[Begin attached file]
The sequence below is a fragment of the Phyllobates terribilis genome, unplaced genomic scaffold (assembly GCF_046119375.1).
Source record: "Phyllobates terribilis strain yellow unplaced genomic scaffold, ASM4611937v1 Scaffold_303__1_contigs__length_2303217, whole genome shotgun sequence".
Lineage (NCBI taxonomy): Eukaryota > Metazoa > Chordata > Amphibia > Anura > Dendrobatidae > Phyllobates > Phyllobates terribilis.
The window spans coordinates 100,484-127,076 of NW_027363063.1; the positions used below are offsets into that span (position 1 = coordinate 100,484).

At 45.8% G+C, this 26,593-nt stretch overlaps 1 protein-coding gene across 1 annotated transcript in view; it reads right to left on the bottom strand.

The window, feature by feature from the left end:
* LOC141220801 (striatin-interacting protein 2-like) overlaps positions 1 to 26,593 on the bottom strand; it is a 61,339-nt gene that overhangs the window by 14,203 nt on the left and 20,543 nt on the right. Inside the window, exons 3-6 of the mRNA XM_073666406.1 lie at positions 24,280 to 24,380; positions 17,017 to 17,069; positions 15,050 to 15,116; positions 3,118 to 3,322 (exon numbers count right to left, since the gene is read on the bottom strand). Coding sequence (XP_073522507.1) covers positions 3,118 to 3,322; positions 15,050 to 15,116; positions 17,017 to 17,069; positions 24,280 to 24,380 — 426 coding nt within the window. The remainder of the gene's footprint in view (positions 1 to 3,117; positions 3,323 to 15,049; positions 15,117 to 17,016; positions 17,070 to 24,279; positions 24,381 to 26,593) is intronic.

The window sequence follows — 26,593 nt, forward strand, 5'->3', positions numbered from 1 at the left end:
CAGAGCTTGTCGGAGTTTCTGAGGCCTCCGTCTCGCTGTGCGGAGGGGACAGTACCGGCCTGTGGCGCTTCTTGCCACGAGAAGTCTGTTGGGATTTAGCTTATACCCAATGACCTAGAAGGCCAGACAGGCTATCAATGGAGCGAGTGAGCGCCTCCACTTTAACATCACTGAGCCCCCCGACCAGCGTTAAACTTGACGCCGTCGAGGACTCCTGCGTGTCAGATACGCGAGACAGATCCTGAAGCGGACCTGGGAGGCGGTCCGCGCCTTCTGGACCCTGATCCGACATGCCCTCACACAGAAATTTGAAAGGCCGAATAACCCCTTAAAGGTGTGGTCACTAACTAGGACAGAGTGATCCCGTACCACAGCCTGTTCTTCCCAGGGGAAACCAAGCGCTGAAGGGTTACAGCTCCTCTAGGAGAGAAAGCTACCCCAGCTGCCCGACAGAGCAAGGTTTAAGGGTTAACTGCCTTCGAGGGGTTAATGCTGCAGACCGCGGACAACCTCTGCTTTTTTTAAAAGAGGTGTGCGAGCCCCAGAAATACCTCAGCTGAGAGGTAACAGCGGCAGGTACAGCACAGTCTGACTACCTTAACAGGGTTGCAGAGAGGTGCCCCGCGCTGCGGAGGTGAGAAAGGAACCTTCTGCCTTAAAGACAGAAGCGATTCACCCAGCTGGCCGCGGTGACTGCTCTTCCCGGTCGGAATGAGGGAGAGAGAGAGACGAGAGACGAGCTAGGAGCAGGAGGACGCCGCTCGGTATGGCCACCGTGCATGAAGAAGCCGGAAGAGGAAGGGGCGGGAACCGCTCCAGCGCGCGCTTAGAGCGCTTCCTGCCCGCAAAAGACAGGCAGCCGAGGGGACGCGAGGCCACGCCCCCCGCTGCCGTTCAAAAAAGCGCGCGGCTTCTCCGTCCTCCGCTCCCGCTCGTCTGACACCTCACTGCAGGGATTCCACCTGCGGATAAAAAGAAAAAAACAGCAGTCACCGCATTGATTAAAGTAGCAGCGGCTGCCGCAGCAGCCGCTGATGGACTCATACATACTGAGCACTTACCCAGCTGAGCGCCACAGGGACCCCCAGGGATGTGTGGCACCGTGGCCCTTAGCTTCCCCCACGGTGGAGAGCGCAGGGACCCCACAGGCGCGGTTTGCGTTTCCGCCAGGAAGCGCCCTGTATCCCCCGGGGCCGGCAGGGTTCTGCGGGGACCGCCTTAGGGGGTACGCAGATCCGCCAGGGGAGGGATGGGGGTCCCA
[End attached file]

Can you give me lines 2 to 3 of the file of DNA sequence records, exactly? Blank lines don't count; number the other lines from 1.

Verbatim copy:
Source record: "Phyllobates terribilis strain yellow unplaced genomic scaffold, ASM4611937v1 Scaffold_303__1_contigs__length_2303217, whole genome shotgun sequence".
Lineage (NCBI taxonomy): Eukaryota > Metazoa > Chordata > Amphibia > Anura > Dendrobatidae > Phyllobates > Phyllobates terribilis.